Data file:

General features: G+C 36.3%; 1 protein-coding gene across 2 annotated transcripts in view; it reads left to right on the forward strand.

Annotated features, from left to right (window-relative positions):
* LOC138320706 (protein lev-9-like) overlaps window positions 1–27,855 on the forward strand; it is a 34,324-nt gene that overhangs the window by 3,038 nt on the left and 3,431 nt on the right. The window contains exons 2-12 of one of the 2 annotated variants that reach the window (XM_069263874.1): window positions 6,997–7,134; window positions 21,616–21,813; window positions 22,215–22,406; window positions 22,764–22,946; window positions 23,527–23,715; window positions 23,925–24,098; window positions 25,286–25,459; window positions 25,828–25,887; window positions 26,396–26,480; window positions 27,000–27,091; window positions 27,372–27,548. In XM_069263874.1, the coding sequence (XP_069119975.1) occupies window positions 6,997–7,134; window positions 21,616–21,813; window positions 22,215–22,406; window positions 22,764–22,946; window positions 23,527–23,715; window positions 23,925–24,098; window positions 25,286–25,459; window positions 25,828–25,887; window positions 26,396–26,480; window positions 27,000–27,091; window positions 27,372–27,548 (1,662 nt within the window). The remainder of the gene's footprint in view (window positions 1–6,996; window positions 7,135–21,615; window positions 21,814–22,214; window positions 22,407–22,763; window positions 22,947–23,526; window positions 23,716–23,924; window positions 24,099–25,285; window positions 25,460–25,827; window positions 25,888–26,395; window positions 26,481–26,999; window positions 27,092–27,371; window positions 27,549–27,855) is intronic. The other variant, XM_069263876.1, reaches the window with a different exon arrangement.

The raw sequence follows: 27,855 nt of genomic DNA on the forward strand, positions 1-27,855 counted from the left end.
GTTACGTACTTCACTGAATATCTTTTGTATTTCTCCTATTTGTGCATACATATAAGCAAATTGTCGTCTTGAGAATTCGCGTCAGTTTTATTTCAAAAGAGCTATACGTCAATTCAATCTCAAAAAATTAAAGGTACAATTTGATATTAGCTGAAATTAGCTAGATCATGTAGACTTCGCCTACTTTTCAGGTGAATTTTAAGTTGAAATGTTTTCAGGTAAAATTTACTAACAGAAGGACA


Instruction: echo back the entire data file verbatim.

General features: G+C 36.3%; 1 protein-coding gene across 2 annotated transcripts in view; it reads left to right on the forward strand.

Annotated features, from left to right (window-relative positions):
* LOC138320706 (protein lev-9-like) overlaps window positions 1–27,855 on the forward strand; it is a 34,324-nt gene that overhangs the window by 3,038 nt on the left and 3,431 nt on the right. The window contains exons 2-12 of one of the 2 annotated variants that reach the window (XM_069263874.1): window positions 6,997–7,134; window positions 21,616–21,813; window positions 22,215–22,406; window positions 22,764–22,946; window positions 23,527–23,715; window positions 23,925–24,098; window positions 25,286–25,459; window positions 25,828–25,887; window positions 26,396–26,480; window positions 27,000–27,091; window positions 27,372–27,548. In XM_069263874.1, the coding sequence (XP_069119975.1) occupies window positions 6,997–7,134; window positions 21,616–21,813; window positions 22,215–22,406; window positions 22,764–22,946; window positions 23,527–23,715; window positions 23,925–24,098; window positions 25,286–25,459; window positions 25,828–25,887; window positions 26,396–26,480; window positions 27,000–27,091; window positions 27,372–27,548 (1,662 nt within the window). The remainder of the gene's footprint in view (window positions 1–6,996; window positions 7,135–21,615; window positions 21,814–22,214; window positions 22,407–22,763; window positions 22,947–23,526; window positions 23,716–23,924; window positions 24,099–25,285; window positions 25,460–25,827; window positions 25,888–26,395; window positions 26,481–26,999; window positions 27,092–27,371; window positions 27,549–27,855) is intronic. The other variant, XM_069263876.1, reaches the window with a different exon arrangement.

The raw sequence follows: 27,855 nt of genomic DNA on the forward strand, positions 1-27,855 counted from the left end.
GTTACGTACTTCACTGAATATCTTTTGTATTTCTCCTATTTGTGCATACATATAAGCAAATTGTCGTCTTGAGAATTCGCGTCAGTTTTATTTCAAAAGAGCTATACGTCAATTCAATCTCAAAAAATTAAAGGTACAATTTGATATTAGCTGAAATTAGCTAGATCATGTAGACTTCGCCTACTTTTCAGGTGAATTTTAAGTTGAAATGTTTTCAGGTAAAATTTACTAACAGAAGGACA